Mark and Dianne Boutilier have gained the District of 100 Mile House’s support in bringing the B.C. Drag It Challenge to 100 Mile House this summer. (Photo credit: Patrick Davies/100 Mile Free Press)

Mark and Dianne Boutilier have gained the District of 100 Mile House’s support in bringing the B.C. Drag It Challenge to 100 Mile House this summer. (Photo credit: Patrick Davies/100 Mile Free Press)

100 Mile airport runway to be converted into drag strip for races this summer

The District of 100 Mile House has lent support to the organizers of the B.C. Drag It Challenge

100 Mile House will host the B.C. Drag It Challenge this summer, after council approved a request from B.C. Drag It Challenge organizers Dianne and Mark Boutilier to use the 100 Mile House airport as a drag strip on June 17. The event will run from 6 a.m. to 7 p.m.

“We are so excited to bring drag racing to 100 Mile House,” Dianne says. “We have been asked by the 100 Mile Cruzers Club to bring a drag race to the community.”

The Boutiliers have organized drag races for several years, with Mark serving as race director in Port Alberni, Mission, and most recently Cache Creek. He says they had originally planned to run the races to coincide with Hot July Nights, but decided the town would be too busy to host both events. He estimates the event could draw about 100 racers to 100 Mile.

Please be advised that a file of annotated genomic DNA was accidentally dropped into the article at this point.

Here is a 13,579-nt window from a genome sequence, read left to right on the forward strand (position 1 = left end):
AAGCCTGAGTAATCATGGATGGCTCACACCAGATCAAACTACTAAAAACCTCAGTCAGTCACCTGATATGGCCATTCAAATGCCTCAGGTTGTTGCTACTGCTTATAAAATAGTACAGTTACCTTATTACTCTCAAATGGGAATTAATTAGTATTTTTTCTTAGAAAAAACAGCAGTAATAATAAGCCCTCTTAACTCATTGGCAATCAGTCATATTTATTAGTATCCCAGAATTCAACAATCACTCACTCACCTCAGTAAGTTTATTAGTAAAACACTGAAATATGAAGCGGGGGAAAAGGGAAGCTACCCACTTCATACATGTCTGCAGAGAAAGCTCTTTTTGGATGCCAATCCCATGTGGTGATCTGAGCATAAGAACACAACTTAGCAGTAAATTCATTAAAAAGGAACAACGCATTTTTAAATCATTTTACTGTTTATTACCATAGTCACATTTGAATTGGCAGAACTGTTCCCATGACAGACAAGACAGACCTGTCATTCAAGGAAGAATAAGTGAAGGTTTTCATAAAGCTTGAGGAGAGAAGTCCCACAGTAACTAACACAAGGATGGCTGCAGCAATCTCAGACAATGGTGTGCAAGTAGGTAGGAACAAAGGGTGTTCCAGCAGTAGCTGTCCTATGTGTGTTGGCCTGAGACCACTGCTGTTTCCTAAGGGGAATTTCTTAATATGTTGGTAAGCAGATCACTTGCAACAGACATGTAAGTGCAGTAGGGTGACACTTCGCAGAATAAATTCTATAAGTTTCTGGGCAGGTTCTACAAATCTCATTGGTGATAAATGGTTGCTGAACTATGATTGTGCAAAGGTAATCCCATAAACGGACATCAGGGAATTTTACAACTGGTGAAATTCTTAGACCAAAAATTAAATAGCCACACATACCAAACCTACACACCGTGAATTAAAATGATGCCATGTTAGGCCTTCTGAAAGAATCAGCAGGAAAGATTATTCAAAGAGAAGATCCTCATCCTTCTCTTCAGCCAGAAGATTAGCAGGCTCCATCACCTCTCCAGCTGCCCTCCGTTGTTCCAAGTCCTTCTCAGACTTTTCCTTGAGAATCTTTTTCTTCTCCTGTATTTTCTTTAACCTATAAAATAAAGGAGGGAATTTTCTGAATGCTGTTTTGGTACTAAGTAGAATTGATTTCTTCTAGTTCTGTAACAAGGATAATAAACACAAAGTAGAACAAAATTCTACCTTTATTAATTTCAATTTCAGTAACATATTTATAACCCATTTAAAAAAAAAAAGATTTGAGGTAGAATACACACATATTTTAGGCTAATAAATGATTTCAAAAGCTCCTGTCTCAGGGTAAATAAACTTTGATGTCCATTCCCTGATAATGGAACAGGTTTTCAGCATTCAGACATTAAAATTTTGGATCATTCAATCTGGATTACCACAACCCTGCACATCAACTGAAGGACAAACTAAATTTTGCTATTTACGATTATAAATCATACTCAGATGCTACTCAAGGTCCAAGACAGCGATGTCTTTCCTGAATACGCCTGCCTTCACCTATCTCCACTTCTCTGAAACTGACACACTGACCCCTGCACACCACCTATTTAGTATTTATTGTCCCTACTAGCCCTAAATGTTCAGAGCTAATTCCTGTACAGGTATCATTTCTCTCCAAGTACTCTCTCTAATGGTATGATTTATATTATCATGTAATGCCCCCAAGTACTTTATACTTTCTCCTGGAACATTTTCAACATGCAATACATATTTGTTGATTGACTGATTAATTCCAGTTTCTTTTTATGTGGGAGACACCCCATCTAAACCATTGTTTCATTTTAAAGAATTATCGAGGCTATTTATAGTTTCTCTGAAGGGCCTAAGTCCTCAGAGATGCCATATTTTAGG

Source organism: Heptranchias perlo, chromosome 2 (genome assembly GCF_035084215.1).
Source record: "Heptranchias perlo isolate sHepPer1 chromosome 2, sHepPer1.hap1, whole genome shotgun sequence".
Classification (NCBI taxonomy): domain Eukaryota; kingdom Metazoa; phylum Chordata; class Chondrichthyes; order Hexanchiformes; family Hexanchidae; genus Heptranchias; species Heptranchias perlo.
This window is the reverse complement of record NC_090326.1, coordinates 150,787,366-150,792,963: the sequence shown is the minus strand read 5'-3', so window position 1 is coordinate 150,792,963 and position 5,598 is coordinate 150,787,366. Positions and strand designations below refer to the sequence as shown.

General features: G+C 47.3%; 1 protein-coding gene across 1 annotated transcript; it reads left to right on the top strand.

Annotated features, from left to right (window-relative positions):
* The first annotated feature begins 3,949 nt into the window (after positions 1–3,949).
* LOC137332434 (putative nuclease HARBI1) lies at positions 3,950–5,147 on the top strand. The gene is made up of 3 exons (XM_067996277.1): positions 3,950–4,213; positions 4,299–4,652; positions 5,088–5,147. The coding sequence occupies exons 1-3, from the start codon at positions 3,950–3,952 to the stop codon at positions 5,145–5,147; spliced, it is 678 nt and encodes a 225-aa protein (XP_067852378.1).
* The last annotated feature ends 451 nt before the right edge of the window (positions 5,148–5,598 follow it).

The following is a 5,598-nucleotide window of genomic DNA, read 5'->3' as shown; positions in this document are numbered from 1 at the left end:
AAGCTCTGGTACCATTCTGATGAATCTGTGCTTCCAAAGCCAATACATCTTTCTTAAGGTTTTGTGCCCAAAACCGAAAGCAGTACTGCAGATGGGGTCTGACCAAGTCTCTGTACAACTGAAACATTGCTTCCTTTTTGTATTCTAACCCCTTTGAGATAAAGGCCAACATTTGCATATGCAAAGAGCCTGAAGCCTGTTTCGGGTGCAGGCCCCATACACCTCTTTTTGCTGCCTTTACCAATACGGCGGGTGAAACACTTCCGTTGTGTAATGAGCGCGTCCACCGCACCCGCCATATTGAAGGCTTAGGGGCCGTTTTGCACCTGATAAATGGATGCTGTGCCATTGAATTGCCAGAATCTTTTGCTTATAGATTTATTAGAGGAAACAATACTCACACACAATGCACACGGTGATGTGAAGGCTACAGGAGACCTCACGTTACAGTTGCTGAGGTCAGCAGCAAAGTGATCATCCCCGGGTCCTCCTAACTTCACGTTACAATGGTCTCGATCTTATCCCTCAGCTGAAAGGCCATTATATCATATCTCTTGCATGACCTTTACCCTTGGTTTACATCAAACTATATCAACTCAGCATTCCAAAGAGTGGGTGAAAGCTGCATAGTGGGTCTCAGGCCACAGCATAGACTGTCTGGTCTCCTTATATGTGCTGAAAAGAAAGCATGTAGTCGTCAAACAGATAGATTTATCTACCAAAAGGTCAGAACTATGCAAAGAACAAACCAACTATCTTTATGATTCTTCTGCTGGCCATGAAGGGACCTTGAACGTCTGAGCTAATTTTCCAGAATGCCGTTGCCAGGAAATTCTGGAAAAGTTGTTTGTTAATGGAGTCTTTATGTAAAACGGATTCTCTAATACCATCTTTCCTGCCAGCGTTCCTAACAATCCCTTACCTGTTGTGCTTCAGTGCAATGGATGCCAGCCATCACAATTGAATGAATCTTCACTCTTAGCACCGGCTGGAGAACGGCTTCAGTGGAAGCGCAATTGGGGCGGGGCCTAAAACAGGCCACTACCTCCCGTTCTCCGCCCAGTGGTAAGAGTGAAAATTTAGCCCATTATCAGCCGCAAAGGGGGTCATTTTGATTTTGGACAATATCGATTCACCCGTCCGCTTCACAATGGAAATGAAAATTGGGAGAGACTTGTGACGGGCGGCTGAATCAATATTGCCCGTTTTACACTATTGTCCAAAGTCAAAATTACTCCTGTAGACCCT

Coun. Ralph Fossum asked if there was enough space near the airstrip to allow for spectators. Mark said they have already secured permission to use the South Cariboo Rec Centre’s parking lot as a spectating area and will have access to their washroom facilities.

“I’m delighted to hear of the possibilities of people bringing events to our community,” Fossum said. “When I think of drag racing I think of squealing tires on our airstrip, and I’m wondering if it would be a disfavour to our airstrip?”

Todd Conway, district director of community services, said 100 Mile’s airport manager and members of the 100 Mile Flying Club share similar concerns about the impact the race could have on the airstrip. He noted that several cracks mark the runway and that they are sealed every year with tar. He did not know the age of the airstrip, but said it was very old.

“Another concern we had was access to the hangars for all the people who store their planes there. We are going to make sure those pathways are open,” Conway said.

Mark said the drag race will not damage the airstrip, adding that the most that could happen is the build-up of rubber on the asphalt from the cars “burning out.” If this happens, he said they will use a tiger torch and a metal scraper to remove the rubber.

“There will be black marks left because of the racing but it will not be detrimental,” Mark said. “Drag racing does not grab the pavement and throw it away.”

Coun. Donna Barnett said she reached out to the Cache Creek Regional Airport, where the Boutiliers ran a drag race in summer 2022, and they confirmed there was no lasting damage.

The Boutiliers will provide specialty insurance to cover the racing, on-site first aid, security, and parking attendants, and will follow safety standards set by the National Hot Rod Association. Dianne said she plans to approach local non-profits for the concession and garbage disposal, while Mark hopes to use local high school students to help manage security.

Conway noted that District staff will not be available to help with the event, as they will be facilitating the 2023 Grad Parade. The Boutiliers said this will not be an issue.

Following the presentation, council voted to approve the request with conditions set by the District.



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